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Louis Armstrong Biography
Louis Daniel Armstrong, nicknamed Satchmo, Satch, and Pops, was an American trumpeter, composer, vocalist and occasional actor who was one of the most influential figures in jazz.
His career spanned five decades, from the 1920s to the 1960s, and different eras in the history of jazz. In 2017, he was inducted into the Rhythm & Blues Hall of Fame.
Louis Armstrong Age
Armstrong often stated that he was born on July 4, 1900. Although he died in 1971, it was not until the mid-1980s that his true birth date, August 4, 1901, was discovered by Tad Jones by researching baptismal records. At least three other biographies treat the July 4th birth date as a myth.
He spent his youth in poverty in a rough neighborhood known as The Battlefield. At six he attended the Fisk School for Boys, a school that accepted black children in the racially segregated system of New Orleans. He did odd jobs for the Karnoffskys, a family of Lithuanian Jews.
While selling coal in Storyville, he heard spasm bands, groups that played music out of household objects. He heard the early sounds of jazz from bands that played in brothels and dance halls such as Pete Lala’s, where King Oliver performed.
When Armstrong was eleven, he dropped out of school. His mother moved into a one-room house on Perdido Street with him, Lucy, and her common-law husband, Tom Lee, next door to her brother Ike and his two sons. Armstrong joined a quartet of boys who sang in the streets for money.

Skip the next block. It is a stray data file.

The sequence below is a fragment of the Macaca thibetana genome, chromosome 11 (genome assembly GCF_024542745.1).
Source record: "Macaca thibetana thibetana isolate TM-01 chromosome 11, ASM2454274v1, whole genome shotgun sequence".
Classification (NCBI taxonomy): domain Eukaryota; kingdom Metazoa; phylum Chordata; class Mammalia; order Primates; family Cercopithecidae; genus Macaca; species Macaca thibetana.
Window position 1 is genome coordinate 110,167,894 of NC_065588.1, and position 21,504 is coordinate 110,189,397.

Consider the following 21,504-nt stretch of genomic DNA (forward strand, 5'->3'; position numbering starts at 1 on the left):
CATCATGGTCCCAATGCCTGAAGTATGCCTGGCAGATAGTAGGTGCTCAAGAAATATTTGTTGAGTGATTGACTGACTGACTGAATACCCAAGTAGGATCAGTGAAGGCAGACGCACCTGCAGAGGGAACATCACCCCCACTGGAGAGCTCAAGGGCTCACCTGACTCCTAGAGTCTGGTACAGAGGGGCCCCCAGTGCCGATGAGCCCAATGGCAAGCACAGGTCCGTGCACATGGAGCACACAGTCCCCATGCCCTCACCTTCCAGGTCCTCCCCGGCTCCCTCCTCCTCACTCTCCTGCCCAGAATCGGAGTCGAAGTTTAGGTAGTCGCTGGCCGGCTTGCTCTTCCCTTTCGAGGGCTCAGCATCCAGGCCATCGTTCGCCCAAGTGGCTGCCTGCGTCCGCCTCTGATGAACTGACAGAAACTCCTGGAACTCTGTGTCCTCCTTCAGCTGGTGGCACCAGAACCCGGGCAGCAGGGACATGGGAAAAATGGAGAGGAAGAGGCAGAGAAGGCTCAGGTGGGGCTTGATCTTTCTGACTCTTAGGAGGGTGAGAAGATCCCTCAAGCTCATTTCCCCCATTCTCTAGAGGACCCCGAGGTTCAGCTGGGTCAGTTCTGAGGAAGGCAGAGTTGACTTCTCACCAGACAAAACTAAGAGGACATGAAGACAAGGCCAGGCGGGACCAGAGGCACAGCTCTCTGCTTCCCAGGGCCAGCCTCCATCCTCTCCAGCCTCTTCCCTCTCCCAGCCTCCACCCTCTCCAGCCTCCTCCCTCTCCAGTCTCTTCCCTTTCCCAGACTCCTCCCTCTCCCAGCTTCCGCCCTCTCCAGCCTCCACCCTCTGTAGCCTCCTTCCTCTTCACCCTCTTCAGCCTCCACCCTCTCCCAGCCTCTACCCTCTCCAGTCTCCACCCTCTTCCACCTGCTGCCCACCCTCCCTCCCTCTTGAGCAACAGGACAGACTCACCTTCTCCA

He also got into trouble. Cornetist Bunk Johnson said he taught the eleven-year-old to play by ear at Dago Tony’s honky-tonk. In his later years, Armstrong credited King Oliver. He said about his youth, “Every time I close my eyes blowing that trumpet of mine—I look right in the heart of good old New Orleans … It has given me something to live for.”
Louis Armstrong Songs
Armstrong played in brass bands and riverboats in New Orleans, first on an excursion boat in September 1918. He traveled with the band of Fate Marable, which toured on the steamboat Sidney with the Streckfus Steamers line up and down the Mississippi River.
Marable was proud of his musical knowledge, and he insisted that Armstrong and other musicians in his band learn sight reading. Armstrong described his time with Marable as “going to the University”, since it gave him a wider experience working with written arrangements. He did return to New Orleans periodically. In 1919, Oliver decided to go north and resigned his position in Kid Ory’s band; Armstrong replaced him. He also became the second trumpet for the Tuxedo Brass Band. To get Armstrong songs you can click; https://www.oldies.com/artist-songs/Louis-Armstrong.
Louis Armstrong What A Wonderful World